Propaganda in Action: The release of the British sailors

The systematic propaganda consumed especially in North America on the so-called Iranian hostage crisis (the sequel, not the one in 1980) was discussed in detail here.

However, with the release of the British prisoners, we have been hit with a whole new wave of hypocritical propaganda designed to shift our opinion and gloss over history.

Virtually all news agencies have covered the “ordeal” experienced by the British sailors and marines.

In the US: 

CBS news spoke of “harsh interrogation” in “stone cells” and repeated the claim that they  were “operating under a U.N. mandate in Iraqi waters” as a fact (source).

The New York Times, that putative bastion of leftism, ran a story with the headline “Britons Say They Feared for Lives in Iran Captivity”. In this article, the NY Times recounts the “most frightening” story of the “ordeal” as occurring on the second night when all of the sailors and marines were placed in a room blindfolded and one of the sailors vomited in such a manner that one of his colleagues felt that his throat had been slit (source).

The Kansas City Star carried an article in which they describe that the British sailors and marines were “isolated in cold stone cells and tricked into fearing execution.” (source).

In Canada:

The National Post ran with a story headline reading “British sailors describe ‘ordeal’ in Iran” and describing “constant psychological pressure” and moreover, The Post wrote that the British Sailors and Marines were kept in isolation which is actually demonstrably false and not in keeping with even the Briton’s account of events (source).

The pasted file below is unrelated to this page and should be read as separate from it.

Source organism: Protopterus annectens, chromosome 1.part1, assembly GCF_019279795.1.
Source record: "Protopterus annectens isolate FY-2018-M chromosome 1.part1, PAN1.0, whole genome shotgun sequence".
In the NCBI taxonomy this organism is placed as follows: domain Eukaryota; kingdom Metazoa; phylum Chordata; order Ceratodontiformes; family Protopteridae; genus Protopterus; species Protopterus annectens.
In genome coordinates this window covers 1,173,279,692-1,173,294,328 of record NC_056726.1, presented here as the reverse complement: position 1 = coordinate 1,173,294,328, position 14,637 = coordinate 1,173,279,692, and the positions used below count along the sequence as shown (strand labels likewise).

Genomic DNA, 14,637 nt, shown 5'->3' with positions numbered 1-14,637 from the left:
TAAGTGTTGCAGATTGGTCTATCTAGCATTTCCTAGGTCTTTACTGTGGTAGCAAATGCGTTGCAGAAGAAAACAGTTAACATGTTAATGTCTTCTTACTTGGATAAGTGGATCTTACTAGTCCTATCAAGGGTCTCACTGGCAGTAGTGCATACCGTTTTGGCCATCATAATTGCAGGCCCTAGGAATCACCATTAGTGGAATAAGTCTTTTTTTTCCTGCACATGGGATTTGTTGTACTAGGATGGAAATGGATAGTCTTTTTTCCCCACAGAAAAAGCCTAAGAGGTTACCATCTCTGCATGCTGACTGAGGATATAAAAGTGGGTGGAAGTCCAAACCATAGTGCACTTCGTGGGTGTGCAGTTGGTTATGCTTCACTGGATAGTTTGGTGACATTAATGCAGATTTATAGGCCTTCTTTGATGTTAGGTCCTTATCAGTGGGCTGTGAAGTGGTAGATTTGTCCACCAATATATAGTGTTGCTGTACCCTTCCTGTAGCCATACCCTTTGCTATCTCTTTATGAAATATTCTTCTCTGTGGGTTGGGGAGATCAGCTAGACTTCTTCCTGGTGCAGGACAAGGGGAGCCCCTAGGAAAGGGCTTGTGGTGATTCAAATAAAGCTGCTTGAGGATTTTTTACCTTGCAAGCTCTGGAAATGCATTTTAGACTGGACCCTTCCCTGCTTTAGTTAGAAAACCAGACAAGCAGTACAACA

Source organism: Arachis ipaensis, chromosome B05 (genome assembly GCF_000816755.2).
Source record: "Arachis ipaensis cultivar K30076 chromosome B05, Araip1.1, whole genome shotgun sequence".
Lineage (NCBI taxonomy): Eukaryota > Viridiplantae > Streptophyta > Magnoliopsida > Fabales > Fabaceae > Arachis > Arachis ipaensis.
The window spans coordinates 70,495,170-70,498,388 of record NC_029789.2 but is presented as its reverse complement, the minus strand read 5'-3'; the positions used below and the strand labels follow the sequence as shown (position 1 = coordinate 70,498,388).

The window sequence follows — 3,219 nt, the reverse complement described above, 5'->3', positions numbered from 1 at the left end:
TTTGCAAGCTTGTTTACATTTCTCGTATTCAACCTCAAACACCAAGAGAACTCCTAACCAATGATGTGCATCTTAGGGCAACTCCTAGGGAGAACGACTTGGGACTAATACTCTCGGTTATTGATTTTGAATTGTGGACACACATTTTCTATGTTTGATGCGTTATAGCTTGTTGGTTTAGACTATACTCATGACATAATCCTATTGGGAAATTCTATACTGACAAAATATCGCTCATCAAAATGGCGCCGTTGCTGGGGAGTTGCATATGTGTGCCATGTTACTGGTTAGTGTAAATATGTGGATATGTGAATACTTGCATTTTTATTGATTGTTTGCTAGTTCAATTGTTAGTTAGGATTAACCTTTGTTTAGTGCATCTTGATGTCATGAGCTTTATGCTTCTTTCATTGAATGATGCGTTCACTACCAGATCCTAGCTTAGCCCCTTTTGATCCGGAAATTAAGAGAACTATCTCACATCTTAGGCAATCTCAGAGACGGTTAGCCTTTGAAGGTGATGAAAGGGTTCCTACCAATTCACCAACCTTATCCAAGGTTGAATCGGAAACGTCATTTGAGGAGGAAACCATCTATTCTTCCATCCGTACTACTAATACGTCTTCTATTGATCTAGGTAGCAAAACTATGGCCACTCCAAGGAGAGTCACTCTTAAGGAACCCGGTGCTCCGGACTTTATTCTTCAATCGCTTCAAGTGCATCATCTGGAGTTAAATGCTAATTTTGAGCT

CTV ran with the story describing that the Britons were “threatened” (source).

And lastly, in the UK: 

The Guardian ran a story with the headline “Freed Britons Say ‘Confessions’ Coerced”, as if that was somehow a surprise or unexpected (source).

But here’s what we didn’t read:

#1) There was STILL no discussion about the fact that the US probably caused the capture as retaliation for ambushing and kidnapping Mohammed Jafari, the head of the Iranian National Security Council and Minojahar Frouzanda, the head of the intelligence division of the Iranian Revolutionary Guard as well as the kidnapping of Iranian embassy official Jalal Sharafi.

#2) Even more importantly, the British Captain of the expedition, Chris Air, admitted to Sky News 5 days before the hostage crisis even began that they were spying and gathering intelligence on Iran just as the Iranians had alleged (source). 

Now, to be fair, Sky News was the only news agency to get the interview with Capt. Air because they were on patrol with her and her crew and Sky News decided to hold the story in moratorium until the sailors returned for safety reasons.